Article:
Football: Football heritage under threat

Lottery cash crucial in the fight to secure unique pounds 1m collection for a new national museum
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The Independent Online
A unique football collection, worth at least pounds 1m and intended to be the "Jewel in the Crown" of a proposed National Museum of British Football, may be sold overseas within days unless funding can be secured to keep it in this country.

The Fifa Collection, acquired by the international governing body from Harry Langton, a Yorkshire-born former sports journalist, is the world's largest collection of football art, artefacts and memorabilia. It has been earmarked as the centrepiece of a new football museum to be established at Deepdale, the home of Preston North End FC. But while the museum's trustees wait to hear if their application to the Heritage Lottery Fund will be successful, representatives of foreign museums are stepping up their efforts to acquire the collection. "It is a stunning collection," Bryan Gray, Chairman of Trustees of the Preston museum, said. "It is essentially English, and it would be terrible if it was lost to the nation."

Tom Finney, the former Preston and England winger, has lent his support, and will attend a reception at Westminster this week to promote the campaign. "I think it's essential that we keep it here," he said last week. "It is the kind of thing that the majority of people have never seen - myself included - and they should have the opportunity to look at these objects. Preston is the right place for it, as founder members of the league, and as the former headquarters of the game. This is the sort of project that one would think the money should be spent on."

The collection, documented in a book (The Fifa Collection, Quintessence, pounds 30) contains representations of ancient Chinese, Greek, Roman and Anglo- Saxon forms of football, works of art depicting the 19th- century game, including Thomas Webster's 1839 painting "Foot-ball", and bronzes by the Austrian Adolph Wagner von der Muhl, as well as countless items of football ephemera, such as the oldest known table football game, manufactured in Preston in 1884.

Fifa say that they have agreed in principle that the collection - at present in storage in a warehouse in east London - should go to Preston. "We have always planned for the collection's base to be in the museum," said Keith Cooper, Fifa's director of communications, who has become a trustee of the museum. "There is no place for it here at Fifa. It was always due to be based in Preston, living in its own home. Or it will do, when the sale is completed."

But it is by no means certain that a sale to Preston will be completed. For Fifa is not the sole owner of the collection, and the co-owners, an American sports marketing company called Sports Properties International (SPI), say that there is no binding agreement with Preston and that they have been talking to other interested parties.

"No agreement has been struck with Preston," SPI's Clive Toye said from the company's offices in New York, apparently contradicting Fifa's statement. "We have agreed in principle, and we do not view with disfavour the idea of the collection ending up in Preston. But in the 12 months since we got involved there has been enormous interest from all over the world. From Uruguay, for instance [where the first World Cup was held], from Paris and their International Football Hall of Fame, from here in the US and from Asia, enormous interest, which is what it deserves." Fifa and SPI are in consultation about the asking price for the collection, which is though to be worth at least pounds 1m.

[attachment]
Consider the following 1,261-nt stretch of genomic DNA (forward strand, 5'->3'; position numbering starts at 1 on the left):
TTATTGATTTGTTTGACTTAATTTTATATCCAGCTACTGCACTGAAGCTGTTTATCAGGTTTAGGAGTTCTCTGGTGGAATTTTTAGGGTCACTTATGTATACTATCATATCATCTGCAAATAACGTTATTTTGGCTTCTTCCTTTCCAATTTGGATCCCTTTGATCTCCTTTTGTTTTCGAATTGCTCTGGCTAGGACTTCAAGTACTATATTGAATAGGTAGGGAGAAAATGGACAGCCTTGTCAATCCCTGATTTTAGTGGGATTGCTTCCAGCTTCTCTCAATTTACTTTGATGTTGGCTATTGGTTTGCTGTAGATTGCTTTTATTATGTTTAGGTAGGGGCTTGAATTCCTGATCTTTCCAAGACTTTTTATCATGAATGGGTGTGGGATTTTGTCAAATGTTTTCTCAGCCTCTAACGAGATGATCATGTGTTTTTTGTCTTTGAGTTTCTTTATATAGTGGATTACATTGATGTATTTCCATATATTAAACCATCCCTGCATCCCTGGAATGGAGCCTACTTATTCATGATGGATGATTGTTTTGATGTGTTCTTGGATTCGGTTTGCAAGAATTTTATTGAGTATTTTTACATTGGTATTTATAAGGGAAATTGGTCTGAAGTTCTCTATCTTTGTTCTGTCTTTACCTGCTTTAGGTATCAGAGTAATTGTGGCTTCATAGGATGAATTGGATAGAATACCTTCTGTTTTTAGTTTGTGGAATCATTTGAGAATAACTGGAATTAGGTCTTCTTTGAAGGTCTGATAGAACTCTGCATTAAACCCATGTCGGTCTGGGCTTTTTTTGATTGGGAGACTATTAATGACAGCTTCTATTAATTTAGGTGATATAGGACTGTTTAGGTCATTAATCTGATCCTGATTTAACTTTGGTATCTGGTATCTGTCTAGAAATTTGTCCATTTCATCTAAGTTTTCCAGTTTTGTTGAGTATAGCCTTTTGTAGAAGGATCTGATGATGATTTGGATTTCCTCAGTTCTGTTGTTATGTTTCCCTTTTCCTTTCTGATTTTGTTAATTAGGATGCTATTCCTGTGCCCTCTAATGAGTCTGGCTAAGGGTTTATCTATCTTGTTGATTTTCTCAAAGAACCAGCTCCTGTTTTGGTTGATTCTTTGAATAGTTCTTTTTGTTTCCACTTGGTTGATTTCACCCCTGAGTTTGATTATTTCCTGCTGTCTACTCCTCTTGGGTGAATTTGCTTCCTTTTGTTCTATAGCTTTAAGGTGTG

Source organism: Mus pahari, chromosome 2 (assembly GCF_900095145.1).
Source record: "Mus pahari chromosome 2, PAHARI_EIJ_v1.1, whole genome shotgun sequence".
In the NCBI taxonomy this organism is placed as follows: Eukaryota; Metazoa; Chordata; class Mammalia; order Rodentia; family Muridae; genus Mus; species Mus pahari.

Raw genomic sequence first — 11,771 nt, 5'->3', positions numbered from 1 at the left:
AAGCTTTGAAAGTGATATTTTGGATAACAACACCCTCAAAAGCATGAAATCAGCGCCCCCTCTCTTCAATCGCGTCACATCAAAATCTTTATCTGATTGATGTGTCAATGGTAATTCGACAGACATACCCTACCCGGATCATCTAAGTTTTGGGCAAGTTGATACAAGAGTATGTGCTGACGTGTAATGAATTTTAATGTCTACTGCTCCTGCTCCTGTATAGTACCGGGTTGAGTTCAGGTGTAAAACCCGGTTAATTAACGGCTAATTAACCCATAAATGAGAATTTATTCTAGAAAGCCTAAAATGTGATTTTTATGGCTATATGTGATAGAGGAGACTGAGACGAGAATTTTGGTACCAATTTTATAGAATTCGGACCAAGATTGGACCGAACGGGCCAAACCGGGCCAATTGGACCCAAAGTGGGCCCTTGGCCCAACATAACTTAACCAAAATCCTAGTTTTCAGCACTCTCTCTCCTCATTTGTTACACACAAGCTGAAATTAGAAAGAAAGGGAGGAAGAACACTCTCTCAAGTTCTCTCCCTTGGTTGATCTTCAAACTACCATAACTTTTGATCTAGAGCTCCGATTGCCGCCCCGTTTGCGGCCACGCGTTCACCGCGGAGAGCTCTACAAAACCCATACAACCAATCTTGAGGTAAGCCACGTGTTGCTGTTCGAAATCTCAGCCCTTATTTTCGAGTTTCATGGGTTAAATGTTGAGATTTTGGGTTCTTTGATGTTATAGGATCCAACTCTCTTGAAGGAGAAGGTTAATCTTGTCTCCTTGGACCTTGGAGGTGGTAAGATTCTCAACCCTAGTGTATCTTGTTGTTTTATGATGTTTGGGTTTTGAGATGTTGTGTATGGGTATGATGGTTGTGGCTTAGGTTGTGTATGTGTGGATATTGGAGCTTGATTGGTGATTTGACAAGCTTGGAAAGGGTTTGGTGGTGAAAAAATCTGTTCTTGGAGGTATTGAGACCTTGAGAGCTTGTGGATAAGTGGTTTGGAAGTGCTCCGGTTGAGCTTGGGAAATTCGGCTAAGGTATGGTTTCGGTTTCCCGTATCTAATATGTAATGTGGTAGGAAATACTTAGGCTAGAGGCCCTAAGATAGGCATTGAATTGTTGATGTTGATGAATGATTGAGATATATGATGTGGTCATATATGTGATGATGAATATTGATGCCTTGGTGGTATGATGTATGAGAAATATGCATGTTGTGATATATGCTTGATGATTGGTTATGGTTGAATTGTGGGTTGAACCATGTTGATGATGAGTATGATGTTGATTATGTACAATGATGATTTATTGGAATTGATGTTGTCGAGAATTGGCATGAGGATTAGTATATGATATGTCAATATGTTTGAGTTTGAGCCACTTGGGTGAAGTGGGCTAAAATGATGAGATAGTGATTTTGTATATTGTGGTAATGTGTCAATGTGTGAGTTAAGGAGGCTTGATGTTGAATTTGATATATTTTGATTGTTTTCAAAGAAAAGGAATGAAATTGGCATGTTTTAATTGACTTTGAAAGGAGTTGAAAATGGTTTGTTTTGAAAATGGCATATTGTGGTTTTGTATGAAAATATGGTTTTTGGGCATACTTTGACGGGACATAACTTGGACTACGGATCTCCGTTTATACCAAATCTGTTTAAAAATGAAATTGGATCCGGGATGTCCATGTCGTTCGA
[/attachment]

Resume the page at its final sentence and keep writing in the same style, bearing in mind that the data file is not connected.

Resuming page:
Foreign interest is evidenced by the comments of leading football figures from around the world who have seen the collection. Josee Santoni, of the Organising Committee of the World Cup in France in 1998, said: "The diversity of the original and historical objects is what makes it so special. It gives a unique perspective of football." Jim Trecker, the chief press officer of World Cup 1994 in the USA, described the collection as "the greatest selling tool I have ever seen for sport". Perhaps most ominously from the British point of view, Dato Peter Verlappen, the General Secretary of the Asian Football Confederation, declared: "It will attract great interest everywhere, especially in Asia. Although the game began in England, it has been very much nurtured in Asia."

The biggest problem for the Preston team is time. Their application for pounds 5.2m from the Heritage Lottery Fund is now being processed by the fund's Museum Assessment Programme, and a decision is not expected until late February or early March next year. This may be too late to acquire the collection: SPI hope to have a sale complete within three months.

One solution that Gray has been pursuing would be to "fast-track" the funds for the acquisition. Though unwilling to comment on specific cases, a Heritage Lottery Fund spokeswoman conceded that money could be made available in a hurry "in extreme cases".

The "fast-track" will have to be swift indeed because, according to Toye, the opposition are becoming impatient. "We do have pressing approaches coming from elsewhere," he said. How much time is there? "Not much. To agree in principle - a matter of days. To a closure, a matter of three months." So the Heritage Lottery Fund's deadline of March would be too late? "I don't want to say `yes' to that absolutely, but if they don't get their skates on fairly quickly . . . by the end of February, you know, everything's finished and gone."